Hello. I'm a digital marketer and freelancer in the creative and cultural sectors, currently working at the British Library. I like blogging about digital stuff, social media, museums, art, entrepreneurship, design and creativity.

Interview with Beth Gardner: latest news from the Design Council

Interview with Beth Gardner: latest news from the Design Council

Every now and again I work with the lovely marketing team at the Design Council. Although I know about their work with SMEs, I wanted to find out more about their strategic goals and campaigns. I interviewed Beth Gardner, Head of Marketing and Communications at the Design Council, to find out more.

Introducing Beth

Beth has worked at the Design Council for three years after building a strong career in marketing for charities and ethical brands. She is passionate about marketing for social good.

She first worked for a pet food company and ran a national campaign to raise money for rescue dogs. Beth followed this with a longer stint at the Body Shop as its ‘Head of Values and External Marketing’. She ran global campaigns on domestic violence and sex trafficking. She then moved to a new and dynamic team within an autism charity called Ambitious about Autism and Sightsavers, following which she joined the Design Council.

She said her preference was to work for medium-sized enterprises, as she'd found those to be the the most dynamic. She also likes the combination of working for social good and business.

She now oversees the Council's marketing strategy and runs campaigns. Her team looks after PR, digital engagement, events, marketing and graphic design.

 

Introducing the Design Council

So what is the Design Council and what does it do? Its goal is to champion design and show how it improves lives. This could be in any sector: business, education, public services and government. It is the UK Government’s advisor on design.

We’ve continued to show how design offers practical solutions which deliver real results on the ground, particularly in these difficult economic times.
— Martin Temple CBE, Design Council Chairman

The Council is an independent charity. In 2011 it integrated with CABE, the government’s advisor on design in the built environment. It also receives some government funding and generates revenue through business services and training.

 

Current campaigns

Beth gave me a great overview of some of the exciting campaigns her and her team are currently working on. Emerging themes include the ageing population, stimulating economic growth and improving health. I have just highlighted a few – you can see full details on the projects section of the Design Council website.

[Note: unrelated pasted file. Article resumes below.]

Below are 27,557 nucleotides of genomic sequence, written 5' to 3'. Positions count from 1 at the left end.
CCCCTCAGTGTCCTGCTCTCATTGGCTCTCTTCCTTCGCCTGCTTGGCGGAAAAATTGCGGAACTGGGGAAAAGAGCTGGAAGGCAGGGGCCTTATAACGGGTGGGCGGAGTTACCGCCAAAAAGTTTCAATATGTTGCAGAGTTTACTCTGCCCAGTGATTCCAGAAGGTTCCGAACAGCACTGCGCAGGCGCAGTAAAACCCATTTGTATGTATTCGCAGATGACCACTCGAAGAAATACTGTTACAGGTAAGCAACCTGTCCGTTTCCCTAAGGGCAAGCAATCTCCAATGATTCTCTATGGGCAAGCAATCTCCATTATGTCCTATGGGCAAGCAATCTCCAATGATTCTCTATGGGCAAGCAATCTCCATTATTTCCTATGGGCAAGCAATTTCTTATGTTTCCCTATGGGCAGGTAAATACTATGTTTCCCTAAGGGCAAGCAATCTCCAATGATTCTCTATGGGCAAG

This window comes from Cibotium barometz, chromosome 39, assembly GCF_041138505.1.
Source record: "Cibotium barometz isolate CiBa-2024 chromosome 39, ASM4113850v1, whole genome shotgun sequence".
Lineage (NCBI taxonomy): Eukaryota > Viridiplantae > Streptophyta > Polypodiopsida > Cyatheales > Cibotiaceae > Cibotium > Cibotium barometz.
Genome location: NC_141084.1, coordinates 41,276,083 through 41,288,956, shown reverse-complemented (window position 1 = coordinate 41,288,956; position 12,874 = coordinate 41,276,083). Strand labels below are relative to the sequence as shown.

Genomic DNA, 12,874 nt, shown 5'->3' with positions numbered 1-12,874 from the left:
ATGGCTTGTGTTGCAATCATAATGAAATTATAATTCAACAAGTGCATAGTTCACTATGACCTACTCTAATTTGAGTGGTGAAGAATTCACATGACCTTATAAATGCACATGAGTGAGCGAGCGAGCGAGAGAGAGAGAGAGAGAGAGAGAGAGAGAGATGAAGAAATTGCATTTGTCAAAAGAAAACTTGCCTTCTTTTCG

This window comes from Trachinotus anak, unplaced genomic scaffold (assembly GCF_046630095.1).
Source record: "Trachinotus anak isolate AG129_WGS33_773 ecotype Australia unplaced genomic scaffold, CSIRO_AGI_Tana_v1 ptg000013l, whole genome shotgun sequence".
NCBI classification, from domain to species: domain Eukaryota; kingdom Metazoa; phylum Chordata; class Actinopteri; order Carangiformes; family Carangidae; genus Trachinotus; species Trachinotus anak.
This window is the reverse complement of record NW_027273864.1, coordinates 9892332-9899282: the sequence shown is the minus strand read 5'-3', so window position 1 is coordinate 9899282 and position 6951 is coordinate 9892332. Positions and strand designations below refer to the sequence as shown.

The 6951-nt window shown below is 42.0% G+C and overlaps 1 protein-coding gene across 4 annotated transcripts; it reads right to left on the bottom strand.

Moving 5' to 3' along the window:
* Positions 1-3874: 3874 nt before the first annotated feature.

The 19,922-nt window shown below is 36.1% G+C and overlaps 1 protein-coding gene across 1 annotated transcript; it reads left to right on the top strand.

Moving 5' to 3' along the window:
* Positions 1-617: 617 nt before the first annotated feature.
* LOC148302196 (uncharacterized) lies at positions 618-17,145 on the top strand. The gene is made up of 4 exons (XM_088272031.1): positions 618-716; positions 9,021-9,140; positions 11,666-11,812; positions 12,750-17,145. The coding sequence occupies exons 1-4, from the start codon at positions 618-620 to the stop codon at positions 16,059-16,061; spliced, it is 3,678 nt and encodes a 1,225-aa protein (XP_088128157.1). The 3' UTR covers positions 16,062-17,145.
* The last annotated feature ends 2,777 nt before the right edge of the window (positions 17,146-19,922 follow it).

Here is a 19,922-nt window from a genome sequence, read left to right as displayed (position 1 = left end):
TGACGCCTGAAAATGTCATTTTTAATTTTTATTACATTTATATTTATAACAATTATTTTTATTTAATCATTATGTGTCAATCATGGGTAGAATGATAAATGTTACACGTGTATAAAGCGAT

Design Council Spark

 

 

Design Council Spark

UK product designers and inventors can apply to win a place on the Design Council Spark programme which includes 20 weeks of support and up to £65k investment to develop prototypes and take their idea to market. The winners donate 5% of future sales revenue back into the fund, allowing the Council to support more designers. The deadline for applications is 31 January 15.


Ones to watch

To celebrate the Design Council’s 70th anniversary it is curating a selection of 70 designers that they feel represent the future of British Design – the Design Council’s Ones to Watch.
The stellar judging panel included Chloe Macintosh (co-Founder of Made.Com) and Martha Lane Fox, (co-founder of Lastminute.com). Look out for the results on 2 February 15 (and most likely another blog from me on the topic).

Design Council Ones to Watch

Design for Care

With an ageing population, quality of care is a huge issue. The Design Council has launched a five-year initiative called Design for Care to come up with new design solutions. How can you reduce unnecessary hospital admissions and create a system that is more personalised and preventative? The project includes four workstreams to look at growing informal care (family and friends for example), transforming our homes, enabling people to make effective choices and designing places and spaces for care.

 

Want to know more? You can follow Beth Gardner and the Design Council on Twitter.

 

 

 

 

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